Red Storms

Listen to Today's Edition
Voiced by Amazon Polly

It’s complicated sending humans to Mars.

Apart from oxygen supply, food issues and solar radiation, crewed missions also need to figure out how to power their equipment.

Astronomers have suggested using solar energy to power human missions. Unfortunately, sunlight is hard to come by in the planet’s polar regions and elsewhere.

Now, a new study suggests that wind turbines could be the solution to ensure safe exploration and a longer stay on the planet, New Scientist reported.

Researchers explained that Martian winds have around 99 percent less force compared to those on Earth because of the red planet’s thin atmosphere.

For their study, a research team collected detailed information about Mars and used the data to create a global climate model to simulate the different wind speeds across the planet.

The team also calculated how much power Earth-made wind turbines could generate and compared these figures with the estimated energy requirements for sustaining six people on Mars for a mission lasting 500 Martian days.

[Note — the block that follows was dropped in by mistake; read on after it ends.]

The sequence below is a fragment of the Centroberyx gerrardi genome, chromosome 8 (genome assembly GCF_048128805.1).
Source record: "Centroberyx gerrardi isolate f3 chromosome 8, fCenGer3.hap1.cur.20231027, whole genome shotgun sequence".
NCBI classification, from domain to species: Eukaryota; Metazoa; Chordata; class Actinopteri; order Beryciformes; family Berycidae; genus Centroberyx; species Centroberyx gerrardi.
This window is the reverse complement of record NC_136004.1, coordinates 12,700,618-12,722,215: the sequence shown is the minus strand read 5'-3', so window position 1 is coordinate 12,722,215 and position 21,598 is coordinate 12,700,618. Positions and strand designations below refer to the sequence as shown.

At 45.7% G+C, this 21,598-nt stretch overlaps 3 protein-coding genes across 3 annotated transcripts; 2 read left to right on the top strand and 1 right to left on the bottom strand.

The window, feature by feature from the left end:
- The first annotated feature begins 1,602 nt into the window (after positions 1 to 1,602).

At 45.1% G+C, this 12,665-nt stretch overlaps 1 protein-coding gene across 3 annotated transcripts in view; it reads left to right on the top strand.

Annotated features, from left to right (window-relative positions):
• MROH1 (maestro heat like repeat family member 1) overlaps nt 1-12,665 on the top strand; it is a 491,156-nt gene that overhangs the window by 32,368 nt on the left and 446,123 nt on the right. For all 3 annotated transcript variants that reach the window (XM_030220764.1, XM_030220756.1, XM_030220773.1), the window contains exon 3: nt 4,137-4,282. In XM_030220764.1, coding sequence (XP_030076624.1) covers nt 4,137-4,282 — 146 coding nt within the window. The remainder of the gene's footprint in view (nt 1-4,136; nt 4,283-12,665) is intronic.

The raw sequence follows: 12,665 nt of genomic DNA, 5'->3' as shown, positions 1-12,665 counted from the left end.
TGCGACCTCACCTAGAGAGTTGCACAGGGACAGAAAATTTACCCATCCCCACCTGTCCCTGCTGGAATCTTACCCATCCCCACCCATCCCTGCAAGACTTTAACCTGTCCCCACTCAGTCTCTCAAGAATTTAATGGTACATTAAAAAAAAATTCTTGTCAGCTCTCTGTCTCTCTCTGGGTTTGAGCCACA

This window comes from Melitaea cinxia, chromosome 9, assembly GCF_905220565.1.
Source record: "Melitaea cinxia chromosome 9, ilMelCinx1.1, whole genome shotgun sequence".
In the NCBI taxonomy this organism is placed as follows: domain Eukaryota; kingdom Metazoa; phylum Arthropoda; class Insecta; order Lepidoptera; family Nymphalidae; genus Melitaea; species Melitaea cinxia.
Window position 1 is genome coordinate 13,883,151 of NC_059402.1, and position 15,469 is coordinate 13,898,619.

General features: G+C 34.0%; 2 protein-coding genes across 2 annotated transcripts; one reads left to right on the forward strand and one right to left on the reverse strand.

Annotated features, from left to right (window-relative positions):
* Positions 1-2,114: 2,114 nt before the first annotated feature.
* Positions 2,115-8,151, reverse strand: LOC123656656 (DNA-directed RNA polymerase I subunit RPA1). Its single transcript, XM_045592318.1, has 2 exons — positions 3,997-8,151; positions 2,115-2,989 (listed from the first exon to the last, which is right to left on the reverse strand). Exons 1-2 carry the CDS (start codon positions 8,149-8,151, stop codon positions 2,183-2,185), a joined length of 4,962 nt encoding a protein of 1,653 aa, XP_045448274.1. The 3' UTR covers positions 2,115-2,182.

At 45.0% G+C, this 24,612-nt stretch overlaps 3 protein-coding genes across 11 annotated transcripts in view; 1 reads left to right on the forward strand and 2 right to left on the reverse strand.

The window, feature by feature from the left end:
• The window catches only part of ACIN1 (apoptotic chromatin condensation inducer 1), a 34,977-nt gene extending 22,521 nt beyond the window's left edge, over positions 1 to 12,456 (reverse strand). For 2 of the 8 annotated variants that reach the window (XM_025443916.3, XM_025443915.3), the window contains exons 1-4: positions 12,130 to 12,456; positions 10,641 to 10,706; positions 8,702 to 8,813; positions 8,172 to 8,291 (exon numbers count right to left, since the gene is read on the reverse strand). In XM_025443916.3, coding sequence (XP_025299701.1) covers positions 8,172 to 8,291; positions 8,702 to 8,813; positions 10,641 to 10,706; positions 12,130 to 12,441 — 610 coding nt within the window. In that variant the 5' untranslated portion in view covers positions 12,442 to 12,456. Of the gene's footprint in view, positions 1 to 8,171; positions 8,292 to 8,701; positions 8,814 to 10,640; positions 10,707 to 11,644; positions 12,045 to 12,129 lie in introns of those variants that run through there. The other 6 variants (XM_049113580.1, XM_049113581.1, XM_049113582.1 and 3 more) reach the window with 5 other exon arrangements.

The researchers discovered that wind energy might not only supplement solar energy – particularly at night and during strong dust storms that block out sunlight – but also completely replace it in some regions.

Still, the authors noted that their findings derive from a theoretical standpoint and more research is needed to determine the practicalities of building wind turbines on Mars.

Not already a subscriber?

If you would like to receive DailyChatter directly to your inbox each morning, subscribe below with a free two-week trial.

Subscribe today

Support journalism that’s independent, non-partisan, and fair.

If you are a student or faculty with a valid school email, you can sign up for a FREE student subscription or faculty subscription.

Questions? Write to us at

You don't have credit card details available. You will be redirected to update payment method page. Click OK to continue.

Copy link